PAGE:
March 31, 2016
Anthem Blue Cross, Dignity Health Partner to Improve Health, Lower Employer Costs
Anthem Blue Cross and Dignity Health, one of the largest hospital systems in the country, have collaborated to introduce a new tiered EPO/PPO plan designed to improve employee health and lower costs through an integrated care management system.
The Premier Tiered EPO/PPO product is designed for self-insured large groups, or employers with more than 101 employees and will launch on May 1, 2016 in Ventura County.
The plans are designed to offer choice and flexibility for employees who are members. They can select from either the Exclusive Provider Organization (EPO) that provides the best price with a pre-determined network of high value Dignity Health providers, or a Preferred Provider Organization (PPO) which provides access to a wider range of providers to choose from at varying copay and cost share levels. The new product combines the managed care capabilities and expertise of both organizations, with a focus on clinical quality, access and efficiency of health care services.
"As health care providers, we understand the challenges employers face in managing health care access and cost of care," said Duncan Ross, Dignity Health Vice President, Employer Relations. "This collaboration with Anthem creates a care management model that will help employers reduce costs and provide a better patient experience for their employees, and reflects our mission of service and commitment to our communities."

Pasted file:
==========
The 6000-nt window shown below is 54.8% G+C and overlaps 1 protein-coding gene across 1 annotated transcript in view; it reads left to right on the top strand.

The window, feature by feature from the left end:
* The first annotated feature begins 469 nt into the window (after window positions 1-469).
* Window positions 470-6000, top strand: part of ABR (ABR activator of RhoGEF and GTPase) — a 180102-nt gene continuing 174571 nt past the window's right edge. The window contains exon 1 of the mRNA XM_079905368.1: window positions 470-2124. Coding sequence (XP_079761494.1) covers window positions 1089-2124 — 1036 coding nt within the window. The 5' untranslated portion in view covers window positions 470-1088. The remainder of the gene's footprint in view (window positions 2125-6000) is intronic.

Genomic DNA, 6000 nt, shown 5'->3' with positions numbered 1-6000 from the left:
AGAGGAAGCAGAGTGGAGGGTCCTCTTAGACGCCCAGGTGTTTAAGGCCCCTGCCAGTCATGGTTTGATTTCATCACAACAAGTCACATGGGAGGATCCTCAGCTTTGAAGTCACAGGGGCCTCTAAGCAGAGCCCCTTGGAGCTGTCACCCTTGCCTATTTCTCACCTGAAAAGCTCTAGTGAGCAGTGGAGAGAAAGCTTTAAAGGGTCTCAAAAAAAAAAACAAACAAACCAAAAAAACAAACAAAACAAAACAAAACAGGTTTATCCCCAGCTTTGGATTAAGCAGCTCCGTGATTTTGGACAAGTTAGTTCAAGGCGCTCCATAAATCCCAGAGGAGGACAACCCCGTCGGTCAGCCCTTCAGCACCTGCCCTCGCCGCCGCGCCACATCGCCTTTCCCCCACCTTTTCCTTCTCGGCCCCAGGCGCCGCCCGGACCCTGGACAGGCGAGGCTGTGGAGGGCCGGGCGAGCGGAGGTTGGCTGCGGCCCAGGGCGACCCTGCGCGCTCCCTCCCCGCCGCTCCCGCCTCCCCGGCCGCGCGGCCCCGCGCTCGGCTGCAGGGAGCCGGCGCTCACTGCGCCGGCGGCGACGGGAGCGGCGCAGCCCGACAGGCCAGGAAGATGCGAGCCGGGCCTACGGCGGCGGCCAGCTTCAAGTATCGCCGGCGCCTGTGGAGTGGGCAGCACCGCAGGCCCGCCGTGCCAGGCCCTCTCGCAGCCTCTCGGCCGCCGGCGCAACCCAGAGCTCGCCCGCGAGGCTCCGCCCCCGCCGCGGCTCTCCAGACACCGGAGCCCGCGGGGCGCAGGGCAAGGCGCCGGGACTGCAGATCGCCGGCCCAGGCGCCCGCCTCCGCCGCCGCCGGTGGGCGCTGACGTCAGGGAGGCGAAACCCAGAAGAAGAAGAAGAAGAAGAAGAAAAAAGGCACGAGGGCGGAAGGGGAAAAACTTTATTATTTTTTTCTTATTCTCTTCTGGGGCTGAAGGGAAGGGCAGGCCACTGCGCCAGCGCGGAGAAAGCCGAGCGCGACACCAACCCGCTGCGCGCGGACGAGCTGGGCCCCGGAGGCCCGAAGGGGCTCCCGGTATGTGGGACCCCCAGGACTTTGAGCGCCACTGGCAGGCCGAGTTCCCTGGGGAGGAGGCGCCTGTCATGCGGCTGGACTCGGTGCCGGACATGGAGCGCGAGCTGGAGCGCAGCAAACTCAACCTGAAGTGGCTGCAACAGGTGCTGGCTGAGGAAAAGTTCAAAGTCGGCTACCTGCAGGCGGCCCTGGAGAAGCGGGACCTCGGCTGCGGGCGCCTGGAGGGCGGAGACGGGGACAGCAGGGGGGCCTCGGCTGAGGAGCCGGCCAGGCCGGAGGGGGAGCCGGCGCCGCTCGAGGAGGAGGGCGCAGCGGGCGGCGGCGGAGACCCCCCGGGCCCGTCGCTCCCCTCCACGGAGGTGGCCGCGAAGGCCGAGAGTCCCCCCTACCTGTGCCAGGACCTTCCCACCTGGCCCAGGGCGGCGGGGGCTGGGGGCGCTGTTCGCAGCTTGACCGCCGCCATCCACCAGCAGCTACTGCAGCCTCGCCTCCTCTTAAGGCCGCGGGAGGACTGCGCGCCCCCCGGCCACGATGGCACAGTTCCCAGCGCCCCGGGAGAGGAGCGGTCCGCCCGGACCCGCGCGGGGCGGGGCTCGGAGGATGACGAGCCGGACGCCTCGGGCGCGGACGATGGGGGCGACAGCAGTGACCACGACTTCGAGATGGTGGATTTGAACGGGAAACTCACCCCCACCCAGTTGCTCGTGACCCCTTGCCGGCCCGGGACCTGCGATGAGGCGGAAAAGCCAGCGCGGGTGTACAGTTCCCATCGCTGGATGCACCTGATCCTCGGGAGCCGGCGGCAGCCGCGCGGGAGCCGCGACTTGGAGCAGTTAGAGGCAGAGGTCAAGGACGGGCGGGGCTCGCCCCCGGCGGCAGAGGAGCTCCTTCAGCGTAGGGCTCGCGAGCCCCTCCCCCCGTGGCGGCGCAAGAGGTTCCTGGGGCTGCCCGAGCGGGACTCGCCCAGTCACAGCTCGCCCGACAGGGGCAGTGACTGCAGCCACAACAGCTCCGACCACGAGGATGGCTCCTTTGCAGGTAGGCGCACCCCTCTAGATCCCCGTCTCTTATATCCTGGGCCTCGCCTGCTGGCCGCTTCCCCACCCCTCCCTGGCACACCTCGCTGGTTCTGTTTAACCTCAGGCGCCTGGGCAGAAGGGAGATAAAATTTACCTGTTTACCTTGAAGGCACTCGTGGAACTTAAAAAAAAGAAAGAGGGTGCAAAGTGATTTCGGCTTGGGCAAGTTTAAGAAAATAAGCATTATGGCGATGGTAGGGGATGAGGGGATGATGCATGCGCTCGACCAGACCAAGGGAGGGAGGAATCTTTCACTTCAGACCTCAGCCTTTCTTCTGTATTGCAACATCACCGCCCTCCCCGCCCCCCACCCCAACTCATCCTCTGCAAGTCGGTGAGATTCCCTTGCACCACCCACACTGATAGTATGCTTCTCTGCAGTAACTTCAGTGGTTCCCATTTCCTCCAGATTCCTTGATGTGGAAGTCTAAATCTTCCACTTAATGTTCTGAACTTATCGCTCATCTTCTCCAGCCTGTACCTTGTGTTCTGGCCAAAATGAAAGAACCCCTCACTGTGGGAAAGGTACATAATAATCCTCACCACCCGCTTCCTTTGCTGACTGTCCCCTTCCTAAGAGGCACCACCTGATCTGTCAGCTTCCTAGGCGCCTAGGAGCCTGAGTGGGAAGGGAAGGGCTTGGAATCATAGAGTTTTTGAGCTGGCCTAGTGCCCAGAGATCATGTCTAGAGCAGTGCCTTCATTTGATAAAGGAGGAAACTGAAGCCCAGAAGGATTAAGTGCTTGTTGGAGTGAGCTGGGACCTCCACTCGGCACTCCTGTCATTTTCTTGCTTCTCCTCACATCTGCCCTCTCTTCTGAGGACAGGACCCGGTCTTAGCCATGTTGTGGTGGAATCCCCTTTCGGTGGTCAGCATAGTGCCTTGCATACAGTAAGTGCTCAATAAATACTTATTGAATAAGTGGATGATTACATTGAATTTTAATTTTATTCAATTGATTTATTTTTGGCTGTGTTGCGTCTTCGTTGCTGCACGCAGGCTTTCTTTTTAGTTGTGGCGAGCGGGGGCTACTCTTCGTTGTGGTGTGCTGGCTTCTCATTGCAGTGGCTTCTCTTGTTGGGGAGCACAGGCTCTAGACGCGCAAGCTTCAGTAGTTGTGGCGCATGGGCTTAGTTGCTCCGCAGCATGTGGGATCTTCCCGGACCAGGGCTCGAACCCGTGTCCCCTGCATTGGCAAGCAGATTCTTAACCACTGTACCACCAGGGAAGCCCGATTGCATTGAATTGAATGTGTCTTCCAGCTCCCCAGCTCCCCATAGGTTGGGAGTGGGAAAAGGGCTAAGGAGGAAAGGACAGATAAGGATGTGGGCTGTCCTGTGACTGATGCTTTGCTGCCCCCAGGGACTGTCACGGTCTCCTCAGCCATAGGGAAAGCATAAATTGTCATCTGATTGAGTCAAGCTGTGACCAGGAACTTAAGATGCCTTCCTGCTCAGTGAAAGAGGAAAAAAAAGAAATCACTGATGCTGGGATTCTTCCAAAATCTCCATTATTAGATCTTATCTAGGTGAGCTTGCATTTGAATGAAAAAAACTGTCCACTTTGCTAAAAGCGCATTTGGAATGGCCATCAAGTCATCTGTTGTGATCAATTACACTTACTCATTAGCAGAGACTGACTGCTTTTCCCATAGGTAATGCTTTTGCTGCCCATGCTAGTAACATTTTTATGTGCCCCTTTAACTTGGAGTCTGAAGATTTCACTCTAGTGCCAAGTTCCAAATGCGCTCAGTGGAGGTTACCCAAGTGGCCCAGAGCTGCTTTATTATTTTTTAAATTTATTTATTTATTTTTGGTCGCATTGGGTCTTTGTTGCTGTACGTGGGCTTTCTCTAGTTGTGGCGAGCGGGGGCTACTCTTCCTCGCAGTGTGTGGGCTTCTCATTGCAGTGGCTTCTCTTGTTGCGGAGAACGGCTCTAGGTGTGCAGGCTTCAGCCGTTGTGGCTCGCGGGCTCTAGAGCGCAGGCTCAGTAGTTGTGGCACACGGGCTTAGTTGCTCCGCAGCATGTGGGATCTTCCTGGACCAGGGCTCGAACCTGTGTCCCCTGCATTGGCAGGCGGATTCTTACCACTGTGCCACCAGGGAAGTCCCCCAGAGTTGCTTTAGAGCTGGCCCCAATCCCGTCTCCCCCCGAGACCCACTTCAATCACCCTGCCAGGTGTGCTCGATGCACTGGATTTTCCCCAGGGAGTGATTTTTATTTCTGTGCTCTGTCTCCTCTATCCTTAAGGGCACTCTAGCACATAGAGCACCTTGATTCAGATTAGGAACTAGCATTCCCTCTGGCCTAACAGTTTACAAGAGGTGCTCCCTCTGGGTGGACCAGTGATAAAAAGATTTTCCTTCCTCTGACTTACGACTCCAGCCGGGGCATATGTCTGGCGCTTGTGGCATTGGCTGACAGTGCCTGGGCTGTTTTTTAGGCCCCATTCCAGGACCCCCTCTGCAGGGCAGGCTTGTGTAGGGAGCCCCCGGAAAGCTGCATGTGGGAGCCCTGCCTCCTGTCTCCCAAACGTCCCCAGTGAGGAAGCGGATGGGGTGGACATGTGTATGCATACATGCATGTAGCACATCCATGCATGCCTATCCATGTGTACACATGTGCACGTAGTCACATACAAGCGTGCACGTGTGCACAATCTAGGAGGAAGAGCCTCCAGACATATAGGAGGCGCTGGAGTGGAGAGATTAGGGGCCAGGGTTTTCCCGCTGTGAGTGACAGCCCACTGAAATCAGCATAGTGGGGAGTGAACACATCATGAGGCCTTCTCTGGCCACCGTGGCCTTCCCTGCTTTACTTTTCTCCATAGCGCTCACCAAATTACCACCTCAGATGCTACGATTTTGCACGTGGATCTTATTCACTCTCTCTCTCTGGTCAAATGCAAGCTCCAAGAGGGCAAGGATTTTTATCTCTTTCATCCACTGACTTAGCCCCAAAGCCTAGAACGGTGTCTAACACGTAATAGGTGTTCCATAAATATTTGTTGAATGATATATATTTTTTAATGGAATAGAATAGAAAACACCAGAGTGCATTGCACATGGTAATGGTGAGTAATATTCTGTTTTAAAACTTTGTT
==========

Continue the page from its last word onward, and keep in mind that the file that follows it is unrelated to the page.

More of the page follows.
Comment by Don McCanne
In announcing their new program that will "improve health and lower employer costs," Anthem Blue Cross and Dignity Health show us once again that by relying on the private sector to control health care financing, we will continue to see innovations that serve their industries well, but at a cost to patients.
In this case Anthem and Dignity are providing a competitively priced product that will be cheaper for employers, but it will cause employees to choose between either an exclusive provider organization with severe restrictions in choice of providers or a preferred provider organization with moderate restrictions in provider choice but greater exposure to out-of-pocket spending. Either choice is worse for the employees than under more typical employer-sponsored plans of the past.
Under a well-designed single payer system, patients would have choice of their health care professionals and hospitals, and financial barriers would be removed by providing first dollar coverage. Many other features of a single payer system would control costs in a patient-friendly manner.